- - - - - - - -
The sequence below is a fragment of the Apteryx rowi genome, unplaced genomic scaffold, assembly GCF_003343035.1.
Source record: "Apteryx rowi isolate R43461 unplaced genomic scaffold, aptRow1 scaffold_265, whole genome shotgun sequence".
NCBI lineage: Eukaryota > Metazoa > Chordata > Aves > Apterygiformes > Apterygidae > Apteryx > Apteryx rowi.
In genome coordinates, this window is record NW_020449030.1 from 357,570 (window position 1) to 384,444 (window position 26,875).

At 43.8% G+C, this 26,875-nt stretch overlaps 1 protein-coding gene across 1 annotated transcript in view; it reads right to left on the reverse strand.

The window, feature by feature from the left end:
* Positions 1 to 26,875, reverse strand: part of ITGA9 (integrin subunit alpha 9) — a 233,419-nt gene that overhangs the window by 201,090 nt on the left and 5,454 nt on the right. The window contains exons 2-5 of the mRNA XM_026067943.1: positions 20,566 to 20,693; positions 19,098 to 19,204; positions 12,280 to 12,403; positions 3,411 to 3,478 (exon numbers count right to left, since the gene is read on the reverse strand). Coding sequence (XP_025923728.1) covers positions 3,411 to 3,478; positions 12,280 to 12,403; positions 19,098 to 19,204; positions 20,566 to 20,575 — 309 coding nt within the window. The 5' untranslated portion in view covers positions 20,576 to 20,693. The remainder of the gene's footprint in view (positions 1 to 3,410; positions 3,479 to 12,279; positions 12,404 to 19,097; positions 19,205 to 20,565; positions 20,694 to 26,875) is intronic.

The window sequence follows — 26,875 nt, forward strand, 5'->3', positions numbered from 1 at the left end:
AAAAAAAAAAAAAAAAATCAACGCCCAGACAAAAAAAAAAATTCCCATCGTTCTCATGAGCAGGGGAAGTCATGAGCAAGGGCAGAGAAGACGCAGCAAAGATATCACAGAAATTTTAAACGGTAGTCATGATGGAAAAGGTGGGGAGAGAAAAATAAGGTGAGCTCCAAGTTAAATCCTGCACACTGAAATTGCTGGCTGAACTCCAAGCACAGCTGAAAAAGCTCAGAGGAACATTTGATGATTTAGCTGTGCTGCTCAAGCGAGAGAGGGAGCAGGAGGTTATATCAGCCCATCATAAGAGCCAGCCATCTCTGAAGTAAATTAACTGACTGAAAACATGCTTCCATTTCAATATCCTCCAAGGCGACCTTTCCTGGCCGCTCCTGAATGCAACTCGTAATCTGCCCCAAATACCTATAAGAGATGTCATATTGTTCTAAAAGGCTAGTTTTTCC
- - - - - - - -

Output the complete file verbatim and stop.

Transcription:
The sequence below is a fragment of the Apteryx rowi genome, unplaced genomic scaffold, assembly GCF_003343035.1.
Source record: "Apteryx rowi isolate R43461 unplaced genomic scaffold, aptRow1 scaffold_265, whole genome shotgun sequence".
NCBI lineage: Eukaryota > Metazoa > Chordata > Aves > Apterygiformes > Apterygidae > Apteryx > Apteryx rowi.
In genome coordinates, this window is record NW_020449030.1 from 357,570 (window position 1) to 384,444 (window position 26,875).

At 43.8% G+C, this 26,875-nt stretch overlaps 1 protein-coding gene across 1 annotated transcript in view; it reads right to left on the reverse strand.

The window, feature by feature from the left end:
* Positions 1 to 26,875, reverse strand: part of ITGA9 (integrin subunit alpha 9) — a 233,419-nt gene that overhangs the window by 201,090 nt on the left and 5,454 nt on the right. The window contains exons 2-5 of the mRNA XM_026067943.1: positions 20,566 to 20,693; positions 19,098 to 19,204; positions 12,280 to 12,403; positions 3,411 to 3,478 (exon numbers count right to left, since the gene is read on the reverse strand). Coding sequence (XP_025923728.1) covers positions 3,411 to 3,478; positions 12,280 to 12,403; positions 19,098 to 19,204; positions 20,566 to 20,575 — 309 coding nt within the window. The 5' untranslated portion in view covers positions 20,576 to 20,693. The remainder of the gene's footprint in view (positions 1 to 3,410; positions 3,479 to 12,279; positions 12,404 to 19,097; positions 19,205 to 20,565; positions 20,694 to 26,875) is intronic.

The window sequence follows — 26,875 nt, forward strand, 5'->3', positions numbered from 1 at the left end:
AAAAAAAAAAAAAAAAATCAACGCCCAGACAAAAAAAAAAATTCCCATCGTTCTCATGAGCAGGGGAAGTCATGAGCAAGGGCAGAGAAGACGCAGCAAAGATATCACAGAAATTTTAAACGGTAGTCATGATGGAAAAGGTGGGGAGAGAAAAATAAGGTGAGCTCCAAGTTAAATCCTGCACACTGAAATTGCTGGCTGAACTCCAAGCACAGCTGAAAAAGCTCAGAGGAACATTTGATGATTTAGCTGTGCTGCTCAAGCGAGAGAGGGAGCAGGAGGTTATATCAGCCCATCATAAGAGCCAGCCATCTCTGAAGTAAATTAACTGACTGAAAACATGCTTCCATTTCAATATCCTCCAAGGCGACCTTTCCTGGCCGCTCCTGAATGCAACTCGTAATCTGCCCCAAATACCTATAAGAGATGTCATATTGTTCTAAAAGGCTAGTTTTTCC